Wednesday, August 23, 2023

Theater of Blood: A Review



This review is part of the Summer Under the Stars Blogathon. Today's star is Vincent Price.

It was Shakespeare who wrote "the play's the thing". Theater of Blood is something of an homage to The Bard, part horror film, part comedy that is a personal favorite. Witty enough to be self-aware, though at times more violent than maybe necessary, Theater of Blood allows the chance for actors to have fun at critics' expense.

Theater Critics Guild member George Maxwell (Michael Hordern) is brutally murdered at a warehouse he owns by a group of squatters. His death is eerily reminiscent of how Julius Caesar was murdered in William Shakespeare's Julius Caesar. At last a headline, instead of a byline, quips fellow critic Hector Snipe (Dennis Price). Snipe, however, himself is offed in a manner not unlike another Hector: the Trojan hero in Troilus and Cressida.

Are the members of the Theater Critics Guild being targeted for death? Who would want to kill these critics, and why? As the murders start piling up, TCG head Peregrine Devlin (Ian Hendry) suspects the killer is a dead man. That would be Edward Kendal Sheridan Lionheart (Vincent Price), a theatrical actor who jumped off Devlin's balcony after a confrontation with the Guild. He had gone there to collect the Best Actor award Lionheart was convinced he deserved by right. Never mind that his Shakespearean performances were always so broad and hammy. He, in his mind, was a theatrical genius. Despite Lionheart's daughter Edwina's (Diana Rigg) pleas, Edward recites Hamlet's "To Be or Not to Be" soliloquy to the mocking critics before plunging to his death.

Or did he? Could Edward Lionheart be alive? Certainly not alive are more critics. Horace Sprout (Arthur Lowe) finds himself headless like Cymbeline's Cloten. Randy Trevor Dickman (Harry Andrews) is given a leading role in a revamped Merchant of Venice where Shylock gets his way. More crimes inspired by Richard III, Henry the Sixth Part 1 and Titus Andronicus all leave Inspector Boot (Milo O'Shea) and his loyal aide Detective Dogg (Eric Sykes) flummoxed. It will take a lot of twists and turns until our King Lear meets his end.

Like Edward Lionheart, Vincent Price never got much if any respect from critics. Like Edward Lionheart, Vincent Price was going deep into camp in Theater of Blood. However, unlike Lionheart, Price neatly balanced the grandiosity of the character with an almost gleeful comedic touch. Price manages to be both firmly in on the joke and still deliver surprisingly strong dramatic monologues. The Hamlet monologue is delivered perfectly straight, with a strong, dramatic manner that is surprisingly moving. Yes, Price is far too old to play the part, but he would work wonders in an audio recording.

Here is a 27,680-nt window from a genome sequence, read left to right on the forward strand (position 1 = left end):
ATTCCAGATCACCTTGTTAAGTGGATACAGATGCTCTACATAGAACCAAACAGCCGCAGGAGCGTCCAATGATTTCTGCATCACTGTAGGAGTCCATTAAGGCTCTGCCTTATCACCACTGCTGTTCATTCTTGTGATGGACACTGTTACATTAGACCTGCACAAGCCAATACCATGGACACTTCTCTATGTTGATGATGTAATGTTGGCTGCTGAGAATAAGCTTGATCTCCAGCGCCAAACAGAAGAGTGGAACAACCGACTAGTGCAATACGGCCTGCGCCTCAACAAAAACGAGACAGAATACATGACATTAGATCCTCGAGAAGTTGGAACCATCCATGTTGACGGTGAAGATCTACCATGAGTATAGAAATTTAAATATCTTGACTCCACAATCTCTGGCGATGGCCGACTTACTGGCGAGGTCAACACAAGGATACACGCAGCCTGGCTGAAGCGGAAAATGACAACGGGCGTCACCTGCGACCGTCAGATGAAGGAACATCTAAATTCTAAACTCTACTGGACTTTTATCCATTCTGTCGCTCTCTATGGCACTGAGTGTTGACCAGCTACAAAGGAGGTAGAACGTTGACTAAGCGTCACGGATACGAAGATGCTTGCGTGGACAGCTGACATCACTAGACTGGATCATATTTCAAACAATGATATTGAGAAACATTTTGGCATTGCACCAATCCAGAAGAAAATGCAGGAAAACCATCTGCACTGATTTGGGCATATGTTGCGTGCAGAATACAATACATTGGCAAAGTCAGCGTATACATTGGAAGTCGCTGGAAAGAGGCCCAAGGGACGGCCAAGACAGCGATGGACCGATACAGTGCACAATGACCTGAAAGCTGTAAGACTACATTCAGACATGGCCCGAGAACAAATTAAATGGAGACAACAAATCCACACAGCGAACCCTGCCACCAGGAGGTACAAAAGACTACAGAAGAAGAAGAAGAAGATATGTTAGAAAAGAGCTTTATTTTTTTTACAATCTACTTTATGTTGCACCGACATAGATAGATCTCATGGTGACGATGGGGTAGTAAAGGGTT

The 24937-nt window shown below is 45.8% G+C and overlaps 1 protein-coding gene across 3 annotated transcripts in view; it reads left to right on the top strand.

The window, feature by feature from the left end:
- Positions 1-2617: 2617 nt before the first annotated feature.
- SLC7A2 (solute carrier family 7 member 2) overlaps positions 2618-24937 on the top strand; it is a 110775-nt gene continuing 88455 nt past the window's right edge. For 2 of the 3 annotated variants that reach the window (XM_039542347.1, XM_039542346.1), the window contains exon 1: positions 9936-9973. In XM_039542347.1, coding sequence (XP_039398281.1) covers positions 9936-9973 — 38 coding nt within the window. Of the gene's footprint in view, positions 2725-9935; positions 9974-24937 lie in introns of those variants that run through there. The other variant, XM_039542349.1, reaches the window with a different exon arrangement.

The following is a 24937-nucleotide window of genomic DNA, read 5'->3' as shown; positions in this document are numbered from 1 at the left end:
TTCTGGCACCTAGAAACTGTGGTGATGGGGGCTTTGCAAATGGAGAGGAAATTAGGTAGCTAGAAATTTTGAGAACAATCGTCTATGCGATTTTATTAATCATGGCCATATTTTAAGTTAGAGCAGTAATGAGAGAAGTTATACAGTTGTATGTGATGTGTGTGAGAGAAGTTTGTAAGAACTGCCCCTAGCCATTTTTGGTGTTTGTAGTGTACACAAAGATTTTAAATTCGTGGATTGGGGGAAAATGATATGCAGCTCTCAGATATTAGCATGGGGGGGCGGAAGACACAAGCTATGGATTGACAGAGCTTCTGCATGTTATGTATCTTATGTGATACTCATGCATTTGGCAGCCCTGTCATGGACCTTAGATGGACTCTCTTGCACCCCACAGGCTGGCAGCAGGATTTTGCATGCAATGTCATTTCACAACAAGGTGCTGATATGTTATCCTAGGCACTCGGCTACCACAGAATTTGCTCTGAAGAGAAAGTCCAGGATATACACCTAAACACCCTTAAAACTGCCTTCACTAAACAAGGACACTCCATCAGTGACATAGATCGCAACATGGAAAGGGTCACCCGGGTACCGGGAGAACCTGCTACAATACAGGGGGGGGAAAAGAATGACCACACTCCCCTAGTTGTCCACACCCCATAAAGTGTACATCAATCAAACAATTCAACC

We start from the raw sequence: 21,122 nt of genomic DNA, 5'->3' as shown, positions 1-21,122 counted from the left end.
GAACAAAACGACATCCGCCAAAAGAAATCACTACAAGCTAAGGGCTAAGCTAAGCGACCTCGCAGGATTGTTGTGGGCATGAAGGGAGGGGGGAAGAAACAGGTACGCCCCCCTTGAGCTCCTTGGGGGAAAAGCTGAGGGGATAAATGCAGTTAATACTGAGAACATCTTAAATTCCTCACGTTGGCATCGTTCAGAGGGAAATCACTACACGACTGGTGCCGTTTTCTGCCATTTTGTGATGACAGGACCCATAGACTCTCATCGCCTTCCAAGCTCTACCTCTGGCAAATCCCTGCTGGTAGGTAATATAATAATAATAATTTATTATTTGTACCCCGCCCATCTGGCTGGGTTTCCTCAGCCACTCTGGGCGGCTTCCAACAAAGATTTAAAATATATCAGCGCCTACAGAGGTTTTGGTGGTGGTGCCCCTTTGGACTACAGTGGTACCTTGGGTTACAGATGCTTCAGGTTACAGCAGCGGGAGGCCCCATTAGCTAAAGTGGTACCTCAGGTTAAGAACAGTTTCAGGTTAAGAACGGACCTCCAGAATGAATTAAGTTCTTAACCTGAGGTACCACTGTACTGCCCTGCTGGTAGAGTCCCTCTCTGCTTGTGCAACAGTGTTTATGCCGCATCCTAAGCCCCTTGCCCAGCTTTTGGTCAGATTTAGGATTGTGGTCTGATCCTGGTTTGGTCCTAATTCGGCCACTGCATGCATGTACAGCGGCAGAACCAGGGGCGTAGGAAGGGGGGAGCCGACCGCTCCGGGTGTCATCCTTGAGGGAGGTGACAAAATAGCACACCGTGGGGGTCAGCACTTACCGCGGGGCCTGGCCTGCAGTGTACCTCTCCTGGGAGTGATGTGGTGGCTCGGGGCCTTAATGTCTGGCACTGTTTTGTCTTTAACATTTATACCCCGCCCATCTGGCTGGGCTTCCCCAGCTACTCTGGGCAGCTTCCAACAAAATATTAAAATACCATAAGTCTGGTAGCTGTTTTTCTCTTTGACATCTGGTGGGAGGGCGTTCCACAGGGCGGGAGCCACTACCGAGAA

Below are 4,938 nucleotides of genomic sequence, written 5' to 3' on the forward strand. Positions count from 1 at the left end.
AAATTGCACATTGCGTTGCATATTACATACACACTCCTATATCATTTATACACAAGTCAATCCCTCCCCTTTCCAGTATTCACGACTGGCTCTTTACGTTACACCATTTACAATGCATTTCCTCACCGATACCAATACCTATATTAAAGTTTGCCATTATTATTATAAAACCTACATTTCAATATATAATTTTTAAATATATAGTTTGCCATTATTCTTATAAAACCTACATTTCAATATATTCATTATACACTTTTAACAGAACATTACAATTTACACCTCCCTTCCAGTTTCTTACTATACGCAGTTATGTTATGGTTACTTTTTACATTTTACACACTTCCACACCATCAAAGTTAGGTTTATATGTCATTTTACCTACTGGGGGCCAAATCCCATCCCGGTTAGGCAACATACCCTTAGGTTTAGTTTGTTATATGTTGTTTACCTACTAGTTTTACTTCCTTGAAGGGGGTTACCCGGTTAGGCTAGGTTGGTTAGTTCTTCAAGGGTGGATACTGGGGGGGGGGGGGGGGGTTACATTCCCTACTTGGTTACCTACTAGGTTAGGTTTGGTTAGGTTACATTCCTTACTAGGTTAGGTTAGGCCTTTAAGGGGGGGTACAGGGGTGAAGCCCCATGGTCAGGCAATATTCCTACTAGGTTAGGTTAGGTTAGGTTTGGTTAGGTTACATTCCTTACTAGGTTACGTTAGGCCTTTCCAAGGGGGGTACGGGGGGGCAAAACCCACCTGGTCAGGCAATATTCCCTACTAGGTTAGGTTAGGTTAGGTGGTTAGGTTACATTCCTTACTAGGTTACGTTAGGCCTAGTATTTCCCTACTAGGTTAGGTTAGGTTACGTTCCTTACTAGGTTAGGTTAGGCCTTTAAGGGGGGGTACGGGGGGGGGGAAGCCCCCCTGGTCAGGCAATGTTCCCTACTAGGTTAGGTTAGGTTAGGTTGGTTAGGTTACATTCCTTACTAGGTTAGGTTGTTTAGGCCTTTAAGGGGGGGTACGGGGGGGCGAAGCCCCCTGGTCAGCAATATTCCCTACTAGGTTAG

Moreover, Price has perfectly funny moments by keeping things mostly straight. The Sprout killing is a fine example of this. As he dons medical gear, he at one point calls out "BASIN!" when blood starts spouting uncontrollably. As his assistant procures one quickly, Price gives an eye roll that is true to the character while still being funny. Price has the right amount of hammy and serious, making this an impressive performance.

Part of me suspects that Price was having a ball in Theater of Blood. He could recite Shakespeare and recite it extremely well. He could also indulge in being simply outrageous. One of Theater of Blood's wildest moments is when we see a literally wigged out Vincent Price as flamboyant hairdresser "Butch". While the film does not skimp out completely on the horror of this killing, the whacked-out sight of Price in a hippie-like outfit and Afro has to be tongue-in-cheek. 

Theater of Blood is a horror-comedy based on the trailer, which bills the actors playing critics as "Guest Victims". Each actor gets a little bit as the murders average every ten minutes. Some can be quite horrifying, but they are not graphic. 

A fine standout is Diana Rigg as the loyal daughter. In one sequence, she is a playful sex kitten in order to lure a victim to her father's lair. She too, however, can recite Shakespeare well. Rigg also does mostly balance the at times overdramatic moments with the horror elements. Her confrontation with Devlin early on is a bit broad, but I think that was the role, so I am not too harsh.

The most curious element in Douglas Hickox's film is Michael J. Lewis' score. Theater of Blood has a lush, romantic score that plays counterpoint to the sometimes violent and loopy imagery. Going back to the Cymbeline recreation, Lewis' music is quite romantic and elegant. It is almost bizarre to hear this beautiful music playing as someone is having their head sawed off. 

Theater of Blood is a great way for actors to get their resentments about critics out. What actor has not imagined going after critics or organizations that did not give them acting awards? Price as Lionheart has a long rant about the trials and tribulations of the actor to Devlin, and one wonders if the actors were nodding along. Perhaps at times Anthony Greville-Bell's screenplay (based on an idea by Stanley Mann and John Kohn) is a bit too much on the nose about the Shakespearean connections. The Julius Caesar-inspired murder takes place on March 15, with a wife who has dreamt of a violent death. The swishy characters of Butch and Meredith Merridew probably would be issues today. 

Those are minor points. Theater of Blood is entertaining, amusing and delightfully gruesome. 


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